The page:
more kindly feelings than her stiff nomoves, or whether water runs down tions of decorum and propriety allowed hill or up. My aunt Priscilla never at- her to express. She now, I dare say, tempted to reason Deborah out of her felt that I was left under her protection, little harmless prejudices; but whatever and that it behoved her to take care of time and attention she could bestow on her, she laboured to improve, in directing It was with emotions of trepidation, her mind to the simple, the soul-sustain- rather than of delight, that I obeyed the ing, and sanctifying truths of the gospel ; summons. and she had the happiness to see, that Well, child, Deborah is gone?” whatever feebleness and inaptitude there “ Yes, aunt. The reply was rather might be to the reception of general sobbed than said. truths, there was the appetite of a new- “And where were you, child, when I born babe, to desire the sincere milk of rang the bell ? in the kitchen?" the word, and grow thereby, 1 Pet. ii. 2. No, aunt, in Deborah's parlour.”
Many of Deborah's lesser mistakes “ That is right, child; it is not proper were never corrected; but she had a for young ladies to associate with serclear and saving apprehension of the vants. There has far too much mischief truth, that “Christ Jesus came into the originated in that already. You may world to save sinners," 1 Tim. i. 15, and stay here, child, till your aunt Priscilla that his blood cleanseth from all sin, comes." 1 John i. 7; and on these truths she My aunt was silent, and I turned my lived holily and died happily.
attention to the mandarin in my hand, When the street door was closed, after and again tried to discover the mysterithe departure of Deborah and Cesar, and ous pivot. the cat and parrot, I felt an uncomfort- “Can you read, child ?" inquired my able sense of loneliness. I strolled mourn- aunt. fully into Deborah's forsaken parlour, I replied in the affirmative. and taking up a Chinese mandarin of “So!” The remark was uttered in a papier mâché, which she had given me at tone of satisfaction as well as of surprise; parting, perceived, to my no small amuse-“Then lay down that trifling toy, and ment, that it was so constructed as to come and read to me." nod its head when moved. What a trifle I obeyed; and although the volume beguiles the sorrows of childhood! While placed in my hands was so massive, that endeavouring to explore the principle of I could scarcely wield it, and though this movement, I almost forgot to weep it contained long words that I could not for the departure of Deborah, or to sigh understand, and laboured trains of thought, for the arrival of my uncle and aunt, who that I was utterly incapable of following, were expected to fetch me to Lincoln's I managed to get through a page or two Inn fields. But not many minutes were in so creditable a manner as to elicit the allowed me to pursue my speculations.commendationThe bell rang, and I was summoned to “You are a very good child indeed : my aunt Leonora, in the library. you may leave off now. I shall make you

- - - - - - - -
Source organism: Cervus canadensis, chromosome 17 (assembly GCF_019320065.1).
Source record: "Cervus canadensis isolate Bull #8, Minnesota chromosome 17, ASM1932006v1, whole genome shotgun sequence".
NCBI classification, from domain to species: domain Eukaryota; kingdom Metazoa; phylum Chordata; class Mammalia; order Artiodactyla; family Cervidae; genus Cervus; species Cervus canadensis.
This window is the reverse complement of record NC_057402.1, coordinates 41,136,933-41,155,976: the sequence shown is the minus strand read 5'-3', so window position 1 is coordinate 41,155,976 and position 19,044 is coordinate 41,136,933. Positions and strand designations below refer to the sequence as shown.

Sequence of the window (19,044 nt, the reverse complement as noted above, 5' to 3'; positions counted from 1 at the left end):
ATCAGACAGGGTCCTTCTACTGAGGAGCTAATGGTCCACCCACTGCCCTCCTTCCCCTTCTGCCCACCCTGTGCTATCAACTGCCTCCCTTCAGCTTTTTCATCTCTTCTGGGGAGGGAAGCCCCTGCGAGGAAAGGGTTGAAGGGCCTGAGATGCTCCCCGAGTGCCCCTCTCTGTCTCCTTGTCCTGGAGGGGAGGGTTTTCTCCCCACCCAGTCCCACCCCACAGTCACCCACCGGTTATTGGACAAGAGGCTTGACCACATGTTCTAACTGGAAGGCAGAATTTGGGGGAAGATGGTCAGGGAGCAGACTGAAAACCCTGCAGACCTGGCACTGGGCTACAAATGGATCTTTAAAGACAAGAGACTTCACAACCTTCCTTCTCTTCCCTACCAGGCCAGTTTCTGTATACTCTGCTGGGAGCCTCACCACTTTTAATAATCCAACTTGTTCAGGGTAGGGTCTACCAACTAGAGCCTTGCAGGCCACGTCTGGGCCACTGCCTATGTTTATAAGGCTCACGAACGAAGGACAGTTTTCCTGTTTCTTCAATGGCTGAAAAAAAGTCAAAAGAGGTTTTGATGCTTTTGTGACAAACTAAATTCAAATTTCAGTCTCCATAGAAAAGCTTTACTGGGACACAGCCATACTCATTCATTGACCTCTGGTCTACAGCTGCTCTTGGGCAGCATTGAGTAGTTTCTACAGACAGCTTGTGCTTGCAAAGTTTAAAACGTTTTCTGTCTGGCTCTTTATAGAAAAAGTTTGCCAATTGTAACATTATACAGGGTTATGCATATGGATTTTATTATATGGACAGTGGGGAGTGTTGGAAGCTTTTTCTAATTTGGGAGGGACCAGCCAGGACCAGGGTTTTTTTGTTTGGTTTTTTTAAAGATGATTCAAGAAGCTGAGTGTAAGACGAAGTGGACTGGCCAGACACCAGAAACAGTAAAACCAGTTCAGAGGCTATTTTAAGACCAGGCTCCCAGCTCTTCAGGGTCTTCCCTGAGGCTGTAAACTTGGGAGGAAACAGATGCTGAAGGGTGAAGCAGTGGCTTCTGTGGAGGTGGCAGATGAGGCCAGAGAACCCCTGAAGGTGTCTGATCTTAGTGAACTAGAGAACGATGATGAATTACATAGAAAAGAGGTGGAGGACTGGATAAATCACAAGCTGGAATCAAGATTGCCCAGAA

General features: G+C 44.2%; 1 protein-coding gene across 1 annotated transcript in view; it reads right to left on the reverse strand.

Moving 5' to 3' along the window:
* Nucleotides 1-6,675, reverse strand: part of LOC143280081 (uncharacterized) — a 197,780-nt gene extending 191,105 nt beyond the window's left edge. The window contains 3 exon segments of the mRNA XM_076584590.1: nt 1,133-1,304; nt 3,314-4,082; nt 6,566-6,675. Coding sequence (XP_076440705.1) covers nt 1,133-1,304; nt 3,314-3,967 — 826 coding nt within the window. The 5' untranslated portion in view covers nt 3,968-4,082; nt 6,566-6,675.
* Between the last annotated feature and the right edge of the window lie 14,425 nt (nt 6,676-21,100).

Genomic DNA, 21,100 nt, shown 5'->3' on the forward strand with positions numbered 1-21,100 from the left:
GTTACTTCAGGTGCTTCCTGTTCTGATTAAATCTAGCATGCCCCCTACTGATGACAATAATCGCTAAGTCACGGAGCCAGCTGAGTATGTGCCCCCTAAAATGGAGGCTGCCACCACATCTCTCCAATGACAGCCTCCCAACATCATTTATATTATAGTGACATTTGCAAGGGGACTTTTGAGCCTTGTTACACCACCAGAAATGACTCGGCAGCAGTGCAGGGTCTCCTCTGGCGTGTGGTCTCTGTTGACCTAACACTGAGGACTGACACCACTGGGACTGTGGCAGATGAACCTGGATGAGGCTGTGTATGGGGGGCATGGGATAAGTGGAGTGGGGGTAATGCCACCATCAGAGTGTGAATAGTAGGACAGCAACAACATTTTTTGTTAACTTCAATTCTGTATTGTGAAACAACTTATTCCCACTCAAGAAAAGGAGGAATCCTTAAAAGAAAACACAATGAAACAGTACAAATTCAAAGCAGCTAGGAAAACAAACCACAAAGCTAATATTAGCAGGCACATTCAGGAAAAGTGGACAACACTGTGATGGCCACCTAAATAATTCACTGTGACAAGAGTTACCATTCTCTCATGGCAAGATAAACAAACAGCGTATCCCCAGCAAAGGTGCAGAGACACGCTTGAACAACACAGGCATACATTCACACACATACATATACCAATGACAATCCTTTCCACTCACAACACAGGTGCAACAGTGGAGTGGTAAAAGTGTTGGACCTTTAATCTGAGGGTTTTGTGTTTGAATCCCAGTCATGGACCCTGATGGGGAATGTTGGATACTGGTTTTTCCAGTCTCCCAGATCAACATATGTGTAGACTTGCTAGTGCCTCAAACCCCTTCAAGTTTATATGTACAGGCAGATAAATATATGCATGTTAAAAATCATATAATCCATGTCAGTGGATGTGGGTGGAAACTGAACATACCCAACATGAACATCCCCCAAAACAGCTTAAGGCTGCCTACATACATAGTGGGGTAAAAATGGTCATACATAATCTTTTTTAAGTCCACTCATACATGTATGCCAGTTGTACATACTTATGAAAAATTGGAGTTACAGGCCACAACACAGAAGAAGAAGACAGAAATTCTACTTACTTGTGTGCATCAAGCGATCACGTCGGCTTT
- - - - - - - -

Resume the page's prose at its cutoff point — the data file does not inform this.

I believe my aunt had not been very a present before you go.”. cordial in my being received into the My aunt was as good as her word; family: She was never particularly fond she presented me with a large silver cup of children ; and I was the child of a and cover, which she said had belonged sister who had grievously offended, in to my great, great grandfather; he who her eyes almost unpardonably so. When fought with a dragoon in the time of the my mother had visited her parents, and civil wars, and never was well afterwards.
“ Civil wars, civil fighting; what can | Mary, from all of whom I had received that mean? what is a dragoon? I sup- kindnesses which I ought not to forget. pose it is like the dragon that fought The different manner in which my with Christian, in Pilgrim's Progress ?” | two aunts referred to the intercourse of Such were the speculations that passed children with servants, forcibly struck through my wondering mind, as my aunt me. I did not then understand that aunt detailed the exploits of our ancestor of Leonora's system was that of prohibition, the silver cup. She proceeded to descant aunt Priscilla's that of regulation. Aunt on the folly of a great aunt, who was so Leonora, in her care to avoid improper devoted to fine needlework, that, with familiarity, fell into the opposite extreme her own hands, she wrought the history of haughtiness and moroseness; though of Joshua in tapestry; and so many point I must express my belief, that they were ruffles and aprons, that she actually faults of manner rather than of heart. worked herself blind. Perhaps, when By the tone and manner in which the my aunt spoke with such contempt of servants-yes, even good, trusty, respectthe folly of her relative, it did not occur able servants-spoke of and to their three to her, that she might have read herself young mistresses, I have no doubt that blind, without being one bit the wiser : my own dear mother possessed their love however, the mention of this martyr to and admiration ; aunt Leonora excited notability, was to introduce a further their fear and homage; aunt Priscilla present of a diamond ring, which she one secured their affectio had worn on her fore-finger.